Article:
You see, I can be pretty darn good at something when I focus on it.  We all can be, right?  When business was going great, the house was a horrible mess.  When the laundry was folded, dishes cleaned and dinner was on the table every night, I wasn't returning client calls quick enough and getting behind on processing orders.  

Panic and stress were getting to be the norm.  

I could rock one side of life.  But not both.  That's when I decided to get some serious help.  And I haven’t looked back since.  

Outsourcing | Delegate |Work Life Balance |PowerSheets | WAHM | Working From Home | Girl Boss | Creative Entrepreneur | Female Entrepreneur | Simply Successful Creative

So what sorts of things did I outsource?


For business the first things I outsourced were image editing and email.  

  1. Image Editing.  As a photographer this is one of the toughest and most time consuming parts of the business.  I turned over my final editing to a wonderful company called Rebooku.  They have really fast turn around times and do great work!  I also let them do some album design and image extractions for custom sports work when I need it too.  Use this code: RefcM7k47li for 10% off your first order.  You will love them!

  2. Email.  Ugh.  I hate it.  I had learned the art of email templates (we'll talk about that soon), but they weren’t getting sent out on time and sometimes not at all.  Yikes!  This does not make for a good client experience.  I knew I needed help to organize and automate my processes.  After lots of research I settled on a studio management system called HoneyBook.  I am head over heels in love with HoneyBook.  It has saved me over and over again because my poor little brain can only retain so much.  The good guys over there are giving my followers 50% off! Woohoo!

  3. Help around the office.  Around the same time I did hire a part time assistant to help with client management and to assist on photo sessions. This was a blessing in and of itself.  If you can't afford to hire an assistant consider starting an internship program.  You could contact a local high school or university to easily fill a spot for course credit.

  4. Social Media.  A thorn in my side and maybe yours too.  I do love it, but I struggle to find the time every day to write an amazing caption for my next post. Life is crazy, right? And we can’t be creative 100% of the time. Sure I have my client's beautiful images which I am always posting, but I love to post styled artwork too.  I love the styled images from Styled Stock Society. They offer so many different options for filler content when you need it! Oh, and Planoly is the bomb for planning out your Insta feed ;)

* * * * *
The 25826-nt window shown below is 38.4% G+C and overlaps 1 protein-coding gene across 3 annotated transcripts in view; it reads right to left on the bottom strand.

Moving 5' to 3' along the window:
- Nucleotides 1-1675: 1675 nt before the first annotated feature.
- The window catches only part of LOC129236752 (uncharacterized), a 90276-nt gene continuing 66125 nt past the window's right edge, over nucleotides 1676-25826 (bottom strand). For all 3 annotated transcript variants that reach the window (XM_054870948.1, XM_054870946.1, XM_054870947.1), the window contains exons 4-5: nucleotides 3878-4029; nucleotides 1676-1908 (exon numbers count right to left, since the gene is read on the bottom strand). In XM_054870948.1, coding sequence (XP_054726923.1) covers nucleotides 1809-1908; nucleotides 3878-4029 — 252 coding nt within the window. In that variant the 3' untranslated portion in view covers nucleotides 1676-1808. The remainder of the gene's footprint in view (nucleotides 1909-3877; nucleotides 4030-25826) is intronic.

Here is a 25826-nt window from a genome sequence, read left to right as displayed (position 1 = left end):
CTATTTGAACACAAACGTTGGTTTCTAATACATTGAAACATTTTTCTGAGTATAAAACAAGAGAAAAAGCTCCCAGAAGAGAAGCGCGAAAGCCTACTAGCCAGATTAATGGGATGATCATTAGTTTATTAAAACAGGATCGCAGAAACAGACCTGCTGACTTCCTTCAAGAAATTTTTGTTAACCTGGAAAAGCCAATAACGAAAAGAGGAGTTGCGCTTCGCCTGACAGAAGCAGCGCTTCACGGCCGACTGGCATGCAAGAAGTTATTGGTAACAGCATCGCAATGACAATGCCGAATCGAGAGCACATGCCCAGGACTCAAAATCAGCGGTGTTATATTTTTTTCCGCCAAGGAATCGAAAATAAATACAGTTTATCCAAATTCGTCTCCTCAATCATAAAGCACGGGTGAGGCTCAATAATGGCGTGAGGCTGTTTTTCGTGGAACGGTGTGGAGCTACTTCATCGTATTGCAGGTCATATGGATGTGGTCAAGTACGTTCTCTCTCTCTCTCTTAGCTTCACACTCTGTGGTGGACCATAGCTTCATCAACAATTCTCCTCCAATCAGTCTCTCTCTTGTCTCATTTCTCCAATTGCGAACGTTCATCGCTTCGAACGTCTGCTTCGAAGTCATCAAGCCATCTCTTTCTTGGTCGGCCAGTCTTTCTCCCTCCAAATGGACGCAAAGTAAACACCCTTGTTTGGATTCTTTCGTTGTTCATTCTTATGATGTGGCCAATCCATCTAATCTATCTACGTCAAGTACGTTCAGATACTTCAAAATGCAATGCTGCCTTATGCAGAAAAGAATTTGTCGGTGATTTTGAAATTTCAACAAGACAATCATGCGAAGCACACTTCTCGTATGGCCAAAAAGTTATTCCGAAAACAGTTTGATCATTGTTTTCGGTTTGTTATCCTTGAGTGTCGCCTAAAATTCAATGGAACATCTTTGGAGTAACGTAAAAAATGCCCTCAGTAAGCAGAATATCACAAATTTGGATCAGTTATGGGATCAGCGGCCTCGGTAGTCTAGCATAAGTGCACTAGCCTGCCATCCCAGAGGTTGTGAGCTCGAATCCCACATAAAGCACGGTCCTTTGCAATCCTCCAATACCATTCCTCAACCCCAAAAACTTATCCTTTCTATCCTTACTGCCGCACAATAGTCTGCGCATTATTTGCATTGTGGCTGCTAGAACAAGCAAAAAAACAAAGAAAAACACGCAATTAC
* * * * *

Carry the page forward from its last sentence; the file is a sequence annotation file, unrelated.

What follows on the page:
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Who has time . . .

. . . to take Instagram-worthy photos when you’ve got a business to run?

Let’s talk about things that can be outsourced at home.

  1. Cleaning.  Number one on this list has to be cleaning!  I hired a maid service to come in twice a month to do all the things I hate!  It would take me a week to do the things they do in four hours.  And there is nothing like a clean home to ease some tension and help you relax.

  2. Meal Prep.  There are some wonderful meal prep services out today.  We love Dream Dinners and Freshly.  Thaw it the night before and follow the directions to cook your meal.  Is it a little pricey?  Yep.  But I didn’t have to plan the meal, shop for the groceries, wash and chop veggies or meat.  It’s all done.  And the meals are fantastic!

  3. Grocery Shopping.  I can blast through the grocery store aisles like mad woman, but it’s so nice to see a big giant box show up on my front porch knowing I only had to click a few buttons to stock my pantry.  My favorites are Amazon Subscribe & Save and Thrive Market. Thrive is like a combination of Whole Foods meets Amazon.  It’s chock full of organic and non-gmo options if you are into a healthy lifestyle.  Get 25% off your first order here

  4. Dry Cleaning.  I do not have the time or patience to iron my husband’s pants and dress shirts for work.  There I said it.  Haha!  Most dry cleaners have a pick-up and delivery service.  Check out your local ones if this is something you could easily sub out.  


Outsourcing was THE best thing I ever did for my business and family! I fought it for the longest time, thinking I could do it all.  But I would just become more and more frustrated.  Because guys, we can't really do it all.  And there is absolutely nothing wrong in admitting that!

I’m so happy I waved that white flag just as high as I could when I finally realized it.  Are you ready to let go of some things?  Have you already?  What am I missing out on?  I’d love to know where you’ve learned to outsource as well.